Did you hear? I started a club. EVERYONE’S ALLOWED. Do kids still do that?
This week we had our first official meeting of “Joy Club.” Twice a month, a bunch of amazing ladies from my neighborhood (and across town) are getting together to learn about thought work and how to direct our thoughts to get the results we want in our lives and our relationships and our work.
And I know one thing for sure: I got the name right.
Because it was sheer joy to teach. When David asked, “How did it go?” I said, “Well, I don’t know about everybody else, but I thought it was amazing.” Which was a first for me. I never give myself good reviews. Notoriously stingy with self-praise, over my lifetime I’ve given loads of bad reviews, my share of scathing reviews, and I’ve even managed a mixed review once or twice, so I dare say, this one bordered on a “rave review.”
To be fair, my expectations were low going in. I woke up on Tuesday morning with sweaty palms and a stomach that had bottomed out. I was nervous. I asked myself, “Why am I doing this? It’s totally unnecessary. Why make your life harder? You wouldn’t have to be nervous at all right now…this was totally optional.”
My nerves quickly turned into recrimination and despair. This is going to be terrible. What what I thinking? I’m totally unprepared. How can I possibly help anyone? Did you forget you’re a mess yourself? (Don’t worry, I never forget this.)
My brain is like, so helpful at times like these. Thanks, brain.
My brain was just doing its job, selling me the front cover of a magazine that was all about how I was going to teach this class and how I was probably going to die. But the thing is, I don’t have to buy it. I don’t ever have to buy what my brain is selling me.
And so I thanked my brain for doing it’s job and then I coached myself instead.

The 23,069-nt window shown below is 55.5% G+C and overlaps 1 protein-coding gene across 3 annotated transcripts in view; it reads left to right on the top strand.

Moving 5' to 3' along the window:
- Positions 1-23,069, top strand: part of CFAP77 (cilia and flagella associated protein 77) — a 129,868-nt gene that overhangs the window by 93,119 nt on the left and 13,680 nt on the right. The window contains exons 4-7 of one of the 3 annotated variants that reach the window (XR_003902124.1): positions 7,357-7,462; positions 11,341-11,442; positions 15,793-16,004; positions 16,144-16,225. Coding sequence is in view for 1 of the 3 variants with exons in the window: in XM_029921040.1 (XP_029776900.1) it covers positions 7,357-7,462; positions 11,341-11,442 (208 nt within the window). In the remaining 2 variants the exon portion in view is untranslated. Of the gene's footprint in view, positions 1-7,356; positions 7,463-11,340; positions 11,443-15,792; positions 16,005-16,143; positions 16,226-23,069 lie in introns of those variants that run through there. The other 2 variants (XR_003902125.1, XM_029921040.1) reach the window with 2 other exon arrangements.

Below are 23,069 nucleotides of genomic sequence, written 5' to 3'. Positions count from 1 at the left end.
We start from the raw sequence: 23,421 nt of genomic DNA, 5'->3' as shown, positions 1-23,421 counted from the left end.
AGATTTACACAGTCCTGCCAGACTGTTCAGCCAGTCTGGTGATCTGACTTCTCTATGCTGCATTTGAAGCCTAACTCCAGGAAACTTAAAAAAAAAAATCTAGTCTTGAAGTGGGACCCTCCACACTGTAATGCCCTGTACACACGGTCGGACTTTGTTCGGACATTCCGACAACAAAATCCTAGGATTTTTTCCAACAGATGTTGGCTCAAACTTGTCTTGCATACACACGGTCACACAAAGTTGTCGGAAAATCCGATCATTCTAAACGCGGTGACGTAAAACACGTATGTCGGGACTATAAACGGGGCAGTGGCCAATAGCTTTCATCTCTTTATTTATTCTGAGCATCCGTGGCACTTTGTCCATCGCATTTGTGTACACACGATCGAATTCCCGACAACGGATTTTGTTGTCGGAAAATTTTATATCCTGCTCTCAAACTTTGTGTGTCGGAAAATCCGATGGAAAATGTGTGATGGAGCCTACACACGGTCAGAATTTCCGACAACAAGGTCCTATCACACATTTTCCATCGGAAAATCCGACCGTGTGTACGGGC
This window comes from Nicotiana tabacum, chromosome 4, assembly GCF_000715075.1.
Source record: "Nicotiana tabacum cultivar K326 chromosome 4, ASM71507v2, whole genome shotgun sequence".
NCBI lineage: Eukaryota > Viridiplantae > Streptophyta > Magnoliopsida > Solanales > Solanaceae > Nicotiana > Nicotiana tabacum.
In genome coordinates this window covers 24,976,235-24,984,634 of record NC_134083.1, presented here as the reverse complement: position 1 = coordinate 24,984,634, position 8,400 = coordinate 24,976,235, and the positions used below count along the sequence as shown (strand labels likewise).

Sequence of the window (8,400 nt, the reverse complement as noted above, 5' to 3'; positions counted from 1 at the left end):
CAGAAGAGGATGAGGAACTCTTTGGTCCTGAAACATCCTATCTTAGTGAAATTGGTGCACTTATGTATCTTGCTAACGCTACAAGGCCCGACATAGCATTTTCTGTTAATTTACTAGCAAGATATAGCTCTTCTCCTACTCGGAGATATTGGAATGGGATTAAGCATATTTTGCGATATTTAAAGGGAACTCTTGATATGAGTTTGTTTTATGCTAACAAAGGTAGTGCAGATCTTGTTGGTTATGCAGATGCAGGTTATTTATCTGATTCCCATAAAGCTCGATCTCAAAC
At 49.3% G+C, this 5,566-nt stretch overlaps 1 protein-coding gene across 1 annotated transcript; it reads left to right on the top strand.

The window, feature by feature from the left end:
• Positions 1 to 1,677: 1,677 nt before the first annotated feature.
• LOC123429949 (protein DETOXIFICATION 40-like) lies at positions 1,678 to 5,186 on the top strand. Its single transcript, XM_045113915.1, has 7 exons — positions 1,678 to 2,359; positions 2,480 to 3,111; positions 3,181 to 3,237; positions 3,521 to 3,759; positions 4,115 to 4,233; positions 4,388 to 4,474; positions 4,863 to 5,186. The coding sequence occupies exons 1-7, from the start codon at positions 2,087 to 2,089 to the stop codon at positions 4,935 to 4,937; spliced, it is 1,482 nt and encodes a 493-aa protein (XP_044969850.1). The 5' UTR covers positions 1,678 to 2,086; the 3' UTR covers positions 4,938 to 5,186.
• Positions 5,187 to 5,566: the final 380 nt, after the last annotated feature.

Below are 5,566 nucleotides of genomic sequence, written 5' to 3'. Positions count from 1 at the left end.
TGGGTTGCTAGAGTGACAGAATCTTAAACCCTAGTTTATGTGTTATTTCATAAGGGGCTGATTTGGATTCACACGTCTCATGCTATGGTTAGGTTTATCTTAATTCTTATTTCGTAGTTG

I told myself I was totally prepared. I had been studying for six months. I told myself that it was going to be amazing. Because I had the model. I had all the tools, and I don’t have to be perfect because the model is perfect. The model always works. No matter what. It didn’t matter that my workbooks didn’t arrive or that I had never coached anyone that wasn’t related to me, or that this was the first time I’d ever tried to teach what I have been learning. None of it mattered because I managed my brain.
And it was amazing! Like really amazing and at the end we had sugar cookies with thick pink icing. See? It’s a really good club.
Late that night, as I lay in bed grinning in the dark, hopped up on adrenaline and frosting, I thought about it all again. It wasn’t perfect. I could see where I could have explained this better or helped someone see that differently. But, remarkably, it was still amazing. It was exactly as it should have been. And where normally I would have spiraled into self-loathing and mental flagellation, I saw the things I can improve from a place of joy and appreciation and wonder at what I had done anyway.
And that’s what I mean by amazing. If only for me—to see the peace and progress that is available to me, to see the work I’ve been learning work in a real way in my own life. It was amazing because I thought it was amazing. What? You mean I’m the only limiting, determining factor in all of it?
Kinda makes you wonder what else is possible, doesn’t it?